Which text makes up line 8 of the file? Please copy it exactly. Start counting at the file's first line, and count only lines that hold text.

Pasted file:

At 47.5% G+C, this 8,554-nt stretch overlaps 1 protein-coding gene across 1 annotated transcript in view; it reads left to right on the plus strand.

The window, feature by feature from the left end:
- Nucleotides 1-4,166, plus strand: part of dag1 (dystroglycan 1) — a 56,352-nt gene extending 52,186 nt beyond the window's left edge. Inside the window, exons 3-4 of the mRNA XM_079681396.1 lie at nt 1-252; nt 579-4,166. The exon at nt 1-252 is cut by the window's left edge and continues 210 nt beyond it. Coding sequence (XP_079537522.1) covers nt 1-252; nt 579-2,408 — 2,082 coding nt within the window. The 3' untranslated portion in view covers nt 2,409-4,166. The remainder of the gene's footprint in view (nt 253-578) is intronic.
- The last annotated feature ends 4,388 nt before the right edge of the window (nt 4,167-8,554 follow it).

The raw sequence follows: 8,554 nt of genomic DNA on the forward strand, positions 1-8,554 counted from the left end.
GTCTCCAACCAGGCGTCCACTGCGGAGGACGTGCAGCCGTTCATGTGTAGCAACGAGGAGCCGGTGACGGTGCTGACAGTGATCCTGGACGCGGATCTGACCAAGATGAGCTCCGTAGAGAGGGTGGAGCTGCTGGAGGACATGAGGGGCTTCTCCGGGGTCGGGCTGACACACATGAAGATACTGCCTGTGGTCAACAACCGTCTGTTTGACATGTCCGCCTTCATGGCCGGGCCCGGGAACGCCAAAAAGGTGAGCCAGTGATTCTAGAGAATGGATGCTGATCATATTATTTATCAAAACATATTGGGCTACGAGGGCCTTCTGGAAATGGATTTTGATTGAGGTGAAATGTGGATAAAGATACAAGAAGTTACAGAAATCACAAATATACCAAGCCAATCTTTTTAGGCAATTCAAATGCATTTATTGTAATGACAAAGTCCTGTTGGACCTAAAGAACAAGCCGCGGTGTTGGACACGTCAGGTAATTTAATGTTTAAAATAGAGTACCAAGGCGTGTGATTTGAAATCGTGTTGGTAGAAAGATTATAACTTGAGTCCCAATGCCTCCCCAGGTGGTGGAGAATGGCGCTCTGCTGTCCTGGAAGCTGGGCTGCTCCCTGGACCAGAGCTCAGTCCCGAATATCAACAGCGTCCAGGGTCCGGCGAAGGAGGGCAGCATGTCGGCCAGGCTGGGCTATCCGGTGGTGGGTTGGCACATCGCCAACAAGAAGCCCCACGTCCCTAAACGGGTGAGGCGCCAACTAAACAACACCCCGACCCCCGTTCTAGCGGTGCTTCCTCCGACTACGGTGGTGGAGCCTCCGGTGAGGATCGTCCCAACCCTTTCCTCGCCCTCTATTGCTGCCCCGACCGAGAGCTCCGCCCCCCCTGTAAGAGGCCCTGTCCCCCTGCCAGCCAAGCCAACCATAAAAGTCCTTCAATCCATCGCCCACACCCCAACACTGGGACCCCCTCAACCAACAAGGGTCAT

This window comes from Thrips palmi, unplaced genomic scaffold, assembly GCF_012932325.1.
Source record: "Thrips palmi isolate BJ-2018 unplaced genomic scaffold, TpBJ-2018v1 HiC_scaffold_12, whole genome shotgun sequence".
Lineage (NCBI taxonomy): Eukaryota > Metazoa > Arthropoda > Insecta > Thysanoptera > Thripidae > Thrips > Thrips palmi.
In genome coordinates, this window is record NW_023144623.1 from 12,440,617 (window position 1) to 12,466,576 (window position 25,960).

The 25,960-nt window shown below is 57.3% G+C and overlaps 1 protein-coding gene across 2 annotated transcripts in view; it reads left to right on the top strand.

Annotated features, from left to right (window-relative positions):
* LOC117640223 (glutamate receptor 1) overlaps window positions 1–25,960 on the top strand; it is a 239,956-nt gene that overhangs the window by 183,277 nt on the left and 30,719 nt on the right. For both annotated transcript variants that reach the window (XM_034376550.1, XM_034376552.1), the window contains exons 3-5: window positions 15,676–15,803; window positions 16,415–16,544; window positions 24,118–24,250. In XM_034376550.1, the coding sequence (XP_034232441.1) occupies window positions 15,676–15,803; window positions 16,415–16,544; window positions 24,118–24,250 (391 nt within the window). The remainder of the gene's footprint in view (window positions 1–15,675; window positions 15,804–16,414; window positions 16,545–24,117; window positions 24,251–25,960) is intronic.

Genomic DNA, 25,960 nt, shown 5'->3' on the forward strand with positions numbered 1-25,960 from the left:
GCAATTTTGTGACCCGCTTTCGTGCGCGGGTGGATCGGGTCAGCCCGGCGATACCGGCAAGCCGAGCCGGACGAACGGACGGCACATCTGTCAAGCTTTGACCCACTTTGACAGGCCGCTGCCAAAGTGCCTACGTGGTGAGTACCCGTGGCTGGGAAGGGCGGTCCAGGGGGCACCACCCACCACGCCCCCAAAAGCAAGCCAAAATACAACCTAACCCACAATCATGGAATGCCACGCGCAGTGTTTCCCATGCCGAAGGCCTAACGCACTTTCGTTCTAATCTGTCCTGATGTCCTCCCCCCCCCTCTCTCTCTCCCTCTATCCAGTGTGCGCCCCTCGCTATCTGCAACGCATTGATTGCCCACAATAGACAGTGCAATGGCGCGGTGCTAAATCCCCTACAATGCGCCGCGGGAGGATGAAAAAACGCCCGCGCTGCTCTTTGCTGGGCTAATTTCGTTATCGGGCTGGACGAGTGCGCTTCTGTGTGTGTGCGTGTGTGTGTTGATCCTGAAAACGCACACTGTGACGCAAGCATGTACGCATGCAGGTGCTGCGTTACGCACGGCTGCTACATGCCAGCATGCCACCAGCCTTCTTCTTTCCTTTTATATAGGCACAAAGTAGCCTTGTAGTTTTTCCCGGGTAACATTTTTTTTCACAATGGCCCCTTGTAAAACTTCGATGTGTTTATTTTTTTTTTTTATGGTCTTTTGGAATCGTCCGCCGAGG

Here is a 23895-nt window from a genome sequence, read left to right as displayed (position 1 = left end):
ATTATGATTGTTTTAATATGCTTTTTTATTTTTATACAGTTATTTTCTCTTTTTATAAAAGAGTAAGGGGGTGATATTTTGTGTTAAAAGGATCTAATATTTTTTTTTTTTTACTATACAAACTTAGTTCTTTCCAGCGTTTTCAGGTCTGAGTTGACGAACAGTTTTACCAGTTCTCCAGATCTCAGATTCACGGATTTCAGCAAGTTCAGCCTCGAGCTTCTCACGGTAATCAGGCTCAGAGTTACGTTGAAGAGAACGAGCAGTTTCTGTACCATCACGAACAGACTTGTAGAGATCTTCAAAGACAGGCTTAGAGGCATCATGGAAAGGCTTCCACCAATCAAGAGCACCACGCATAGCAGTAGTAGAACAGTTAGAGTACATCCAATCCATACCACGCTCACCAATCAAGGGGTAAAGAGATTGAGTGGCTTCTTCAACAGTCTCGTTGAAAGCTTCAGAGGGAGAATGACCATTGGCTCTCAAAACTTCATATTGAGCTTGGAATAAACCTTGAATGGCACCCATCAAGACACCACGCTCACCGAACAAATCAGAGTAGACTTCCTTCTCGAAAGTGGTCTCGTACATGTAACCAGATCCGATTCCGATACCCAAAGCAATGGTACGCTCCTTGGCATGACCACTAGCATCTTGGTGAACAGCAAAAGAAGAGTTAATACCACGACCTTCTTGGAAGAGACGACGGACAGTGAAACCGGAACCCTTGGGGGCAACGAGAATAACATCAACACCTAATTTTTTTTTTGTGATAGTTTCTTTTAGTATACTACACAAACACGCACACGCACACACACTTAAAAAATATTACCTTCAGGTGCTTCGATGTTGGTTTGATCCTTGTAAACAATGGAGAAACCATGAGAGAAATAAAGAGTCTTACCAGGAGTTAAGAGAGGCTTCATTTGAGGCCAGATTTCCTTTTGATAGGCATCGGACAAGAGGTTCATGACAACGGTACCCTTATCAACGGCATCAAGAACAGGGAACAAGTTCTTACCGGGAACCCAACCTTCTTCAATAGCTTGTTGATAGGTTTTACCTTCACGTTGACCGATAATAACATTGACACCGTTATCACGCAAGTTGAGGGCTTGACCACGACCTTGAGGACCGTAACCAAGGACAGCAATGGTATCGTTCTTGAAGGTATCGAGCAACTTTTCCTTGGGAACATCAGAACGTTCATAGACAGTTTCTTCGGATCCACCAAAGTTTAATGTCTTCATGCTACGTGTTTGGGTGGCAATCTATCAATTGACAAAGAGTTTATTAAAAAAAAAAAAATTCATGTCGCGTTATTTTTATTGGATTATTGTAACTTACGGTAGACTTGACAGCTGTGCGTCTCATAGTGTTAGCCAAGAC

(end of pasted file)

Source record: "Thrips palmi isolate BJ-2018 unplaced genomic scaffold, TpBJ-2018v1 HiC_scaffold_12, whole genome shotgun sequence".